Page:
Hilarious as usual! How dare Paul try to talk you out of this one.?
September 9, 2014 @ 10:19 am
I’m kind of hoping that you will still consider buying a knule post and churck style hand rail, so we can all see what they look like.
September 9, 2014 @ 6:36 pm
I’m not sure about a churck style handrail–(maybe CHURCH style handrail?), but I think he means newel post. Knule—LOL!!!!
September 14, 2014 @ 10:22 am
And for the love of all that is holy, it is DENTIL molding, not dental molding. We are talking about architecture here, not mouth guards.
September 9, 2014 @ 10:24 am
Just in case you need some real life plasterwork, this guy has helped with the restorations on some of the Newport mansions, and his work is gorgeous. He sells medallions, wall panels, FULL ROOMS. (And no affiliation aside from the constant stream of drool I have when I look at his site) http://plasterart.com
September 10, 2014 @ 8:11 am
Thanks for posting this. His artwork is amazing!
September 13, 2014 @ 2:40 pm
to die for work, like a wedding cake on the ceiling. so happy this art is being continued. gorgeous!
Marisa Franca @ All Our Way
September 9, 2014 @ 10:25 am
It has to be that Paul paid the guy $900.00 to say it was faux — I’m sure it would have been wonderful.
September 9, 2014 @ 10:27 am
I am always on your side but today, inexplicably, I want to take Paul aside and high give him.
September 9, 2014 @ 10:28 am
uh, high five him.
September 9, 2014 @ 10:32 am
Right, this lot of reproduction moulding may not be right (although, since it’s not the really real deal you might be able to talk him into selling you everything for the $800 – including the churck style hand rail, now that would be Ultimate Hoarding, defo shrine and designated holiday worthy!).
But wow, you have hit on something design wise! I LOVE the way your mock-ups look, wow!
September 9, 2014 @ 11:33 am
I was not liking it until I saw it with the floor to ceiling old glass doors. THAT looks cool.
I know what you mean about not wanting it if it’s a reproduction. There is nothing wrong with caring about a non-material element of the artwork – Conceptual Art is all about that…
Me, I just about paid way too much for open shelves made from railroad cars (I am a licensed freight conductor).
Bridget from Refined Vintage
September 9, 2014 @ 10:14 pm
How cool! Pictures??? I am very intrigued. I would love to see these shelves.
Victoria, I feel your pain. How disappointing, and you had Paul practically installing it already. He’s getting better at accepting his fate.
September 10, 2014 @ 6:08 pm
No Way! I figured you for a Doctor,Designer,Model but freight conductor? As in-coming in close contact with things that are dirty? crawling with spiders? No………………………………….?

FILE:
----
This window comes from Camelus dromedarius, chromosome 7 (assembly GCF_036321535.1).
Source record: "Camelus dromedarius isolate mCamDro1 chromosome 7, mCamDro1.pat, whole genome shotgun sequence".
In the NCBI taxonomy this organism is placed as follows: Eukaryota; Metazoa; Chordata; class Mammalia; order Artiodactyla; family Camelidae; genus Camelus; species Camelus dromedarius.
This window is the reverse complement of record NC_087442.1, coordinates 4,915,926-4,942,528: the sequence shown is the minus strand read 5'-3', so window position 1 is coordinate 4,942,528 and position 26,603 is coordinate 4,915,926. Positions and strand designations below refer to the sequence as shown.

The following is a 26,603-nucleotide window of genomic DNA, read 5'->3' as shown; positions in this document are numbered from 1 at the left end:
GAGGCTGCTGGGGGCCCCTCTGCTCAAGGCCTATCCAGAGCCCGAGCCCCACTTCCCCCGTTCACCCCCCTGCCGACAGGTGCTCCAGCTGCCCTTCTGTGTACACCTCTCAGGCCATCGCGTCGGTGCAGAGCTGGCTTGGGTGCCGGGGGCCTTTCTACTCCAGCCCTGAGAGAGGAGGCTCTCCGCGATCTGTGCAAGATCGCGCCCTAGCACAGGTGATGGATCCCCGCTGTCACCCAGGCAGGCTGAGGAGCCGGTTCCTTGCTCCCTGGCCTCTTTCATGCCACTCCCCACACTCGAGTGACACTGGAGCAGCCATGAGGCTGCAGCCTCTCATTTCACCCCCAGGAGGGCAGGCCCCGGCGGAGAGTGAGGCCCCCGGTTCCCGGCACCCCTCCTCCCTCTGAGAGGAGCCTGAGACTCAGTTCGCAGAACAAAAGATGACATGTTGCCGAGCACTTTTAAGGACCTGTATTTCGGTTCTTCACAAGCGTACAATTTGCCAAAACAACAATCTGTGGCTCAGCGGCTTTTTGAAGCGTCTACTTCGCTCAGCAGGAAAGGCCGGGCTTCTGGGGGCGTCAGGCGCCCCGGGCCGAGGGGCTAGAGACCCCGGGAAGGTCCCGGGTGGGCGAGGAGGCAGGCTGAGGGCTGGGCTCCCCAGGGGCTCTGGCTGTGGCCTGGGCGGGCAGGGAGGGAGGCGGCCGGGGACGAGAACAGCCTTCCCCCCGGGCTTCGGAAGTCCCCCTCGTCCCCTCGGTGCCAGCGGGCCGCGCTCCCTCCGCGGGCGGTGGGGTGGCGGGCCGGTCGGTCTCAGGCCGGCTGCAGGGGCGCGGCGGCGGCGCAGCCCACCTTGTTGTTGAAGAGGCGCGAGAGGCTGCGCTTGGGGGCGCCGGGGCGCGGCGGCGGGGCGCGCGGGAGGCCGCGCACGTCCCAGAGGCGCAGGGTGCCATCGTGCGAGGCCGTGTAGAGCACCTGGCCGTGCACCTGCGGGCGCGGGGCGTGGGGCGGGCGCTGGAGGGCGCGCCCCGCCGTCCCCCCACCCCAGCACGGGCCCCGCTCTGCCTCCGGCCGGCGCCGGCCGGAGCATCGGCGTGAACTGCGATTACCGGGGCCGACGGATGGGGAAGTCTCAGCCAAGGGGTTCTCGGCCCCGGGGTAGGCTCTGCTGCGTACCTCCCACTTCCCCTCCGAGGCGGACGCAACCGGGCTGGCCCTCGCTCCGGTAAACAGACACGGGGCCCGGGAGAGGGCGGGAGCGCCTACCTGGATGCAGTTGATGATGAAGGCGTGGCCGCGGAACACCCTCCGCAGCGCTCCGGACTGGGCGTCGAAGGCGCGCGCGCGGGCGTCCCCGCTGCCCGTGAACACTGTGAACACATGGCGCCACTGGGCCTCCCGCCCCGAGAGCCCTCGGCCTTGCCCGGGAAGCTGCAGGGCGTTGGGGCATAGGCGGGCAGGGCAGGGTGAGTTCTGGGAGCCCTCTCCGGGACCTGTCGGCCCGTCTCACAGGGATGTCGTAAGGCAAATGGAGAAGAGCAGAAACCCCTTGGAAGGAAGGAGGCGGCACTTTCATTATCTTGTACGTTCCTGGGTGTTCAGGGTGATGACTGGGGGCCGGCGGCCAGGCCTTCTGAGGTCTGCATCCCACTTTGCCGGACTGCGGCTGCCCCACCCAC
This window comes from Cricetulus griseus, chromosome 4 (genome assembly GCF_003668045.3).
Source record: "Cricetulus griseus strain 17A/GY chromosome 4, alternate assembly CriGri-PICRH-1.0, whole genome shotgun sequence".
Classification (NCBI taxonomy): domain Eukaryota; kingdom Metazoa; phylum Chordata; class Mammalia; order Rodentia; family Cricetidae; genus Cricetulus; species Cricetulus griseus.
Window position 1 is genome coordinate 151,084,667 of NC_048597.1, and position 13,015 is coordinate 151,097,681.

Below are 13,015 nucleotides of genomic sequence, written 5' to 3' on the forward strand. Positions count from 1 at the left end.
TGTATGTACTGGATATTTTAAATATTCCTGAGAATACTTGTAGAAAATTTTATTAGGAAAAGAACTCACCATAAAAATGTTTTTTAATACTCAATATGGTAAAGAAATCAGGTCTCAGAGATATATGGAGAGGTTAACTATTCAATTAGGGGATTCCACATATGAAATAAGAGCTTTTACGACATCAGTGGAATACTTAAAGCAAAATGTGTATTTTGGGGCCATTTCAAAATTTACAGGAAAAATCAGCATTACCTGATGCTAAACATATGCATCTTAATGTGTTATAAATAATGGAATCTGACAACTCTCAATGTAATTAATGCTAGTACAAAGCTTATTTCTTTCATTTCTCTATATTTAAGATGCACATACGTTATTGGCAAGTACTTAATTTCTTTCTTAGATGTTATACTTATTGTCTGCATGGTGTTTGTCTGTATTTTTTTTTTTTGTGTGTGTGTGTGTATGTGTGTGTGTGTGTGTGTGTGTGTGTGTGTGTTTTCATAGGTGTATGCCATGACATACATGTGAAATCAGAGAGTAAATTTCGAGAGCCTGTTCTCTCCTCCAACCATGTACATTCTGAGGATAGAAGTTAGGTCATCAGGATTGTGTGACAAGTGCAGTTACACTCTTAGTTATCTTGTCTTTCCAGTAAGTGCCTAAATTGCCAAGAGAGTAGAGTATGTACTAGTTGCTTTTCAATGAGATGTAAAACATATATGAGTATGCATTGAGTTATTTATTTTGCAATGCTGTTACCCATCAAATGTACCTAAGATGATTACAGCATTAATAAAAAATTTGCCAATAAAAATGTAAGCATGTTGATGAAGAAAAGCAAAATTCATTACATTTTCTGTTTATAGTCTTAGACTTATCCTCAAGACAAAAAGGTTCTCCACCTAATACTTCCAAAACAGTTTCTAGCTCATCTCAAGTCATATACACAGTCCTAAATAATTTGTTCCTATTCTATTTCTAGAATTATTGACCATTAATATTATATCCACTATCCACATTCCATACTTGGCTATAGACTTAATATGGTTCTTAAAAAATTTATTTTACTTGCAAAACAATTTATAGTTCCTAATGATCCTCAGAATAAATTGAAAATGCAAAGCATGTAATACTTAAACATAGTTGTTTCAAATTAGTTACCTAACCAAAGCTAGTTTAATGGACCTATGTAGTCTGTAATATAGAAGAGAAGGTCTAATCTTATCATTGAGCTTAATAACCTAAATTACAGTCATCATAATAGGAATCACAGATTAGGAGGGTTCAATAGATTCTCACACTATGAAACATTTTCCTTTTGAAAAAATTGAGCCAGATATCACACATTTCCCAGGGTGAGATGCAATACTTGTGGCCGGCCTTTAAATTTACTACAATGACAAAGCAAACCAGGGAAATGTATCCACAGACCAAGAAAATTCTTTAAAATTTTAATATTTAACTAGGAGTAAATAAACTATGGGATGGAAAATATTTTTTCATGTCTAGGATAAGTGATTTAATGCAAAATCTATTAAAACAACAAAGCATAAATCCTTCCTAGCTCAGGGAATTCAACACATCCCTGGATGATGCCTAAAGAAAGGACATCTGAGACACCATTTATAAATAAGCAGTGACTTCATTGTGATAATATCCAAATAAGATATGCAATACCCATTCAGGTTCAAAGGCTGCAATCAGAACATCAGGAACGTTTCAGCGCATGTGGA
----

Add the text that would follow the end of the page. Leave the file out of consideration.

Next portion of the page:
September 10, 2014 @ 6:09 pm
sorry this was directed to Ms. Slover
September 9, 2014 @ 10:34 am
Whew! Said Paul…:)
September 9, 2014 @ 10:37 am
All I could think about is how do you keep old, crumbly plaster clean in a kitchen? I do however like the tall door idea.
September 9, 2014 @ 10:38 am
Aww, shucks! I thought you found another “Kingdom” find! Guess they all can’t be winners–but the lows make the highs even higher! Keep on lookin’! LOVE your blog!
September 9, 2014 @ 10:38 am
Awesome!! And? I am TOTALLY with you on the originals being worlds better than the reproductions. Sad but just ending. And just imagine the mileage you can get out of it for future projects with Paul?? “Remember when I didn’t insist on those 16″ moldings? Sooo instead…”
September 9, 2014 @ 10:48 am
Awe, I was laughing. I love the way you planned it all out. Sorry the air was let out of this plan. Keep your eyes on the prize. You will find what you are looking for. Love, Love your blog.
Connie in Hartwood
September 9, 2014 @ 11:01 am
Victoria, dear, keep the photo of this molding if you truly love it this much, and reproduce it with stock and/or custom wood moldings in a size that is perfect when you finally get to the design stage of your imaginary kitchen remodel.
Garden, Home and Party
September 9, 2014 @ 11:05 am
I appreciate your determination to be authentic…who wants Disney-esque crap just for the sake of recreating the “look” of a grand kitchen. Always entertaining. I did love the glass fronted cupboard you created.
Chad's Crooked House
September 9, 2014 @ 11:06 am
We have friends of the family with a falling down 10 bedroom house in Atlantic City that has just the right kind of French doors. I love them so much! If they ever end up selling the place off (as a teardown) you need to be the first to know I think.
September 9, 2014 @ 11:10 am
The last line should be, “AND PAUL REJOICED”.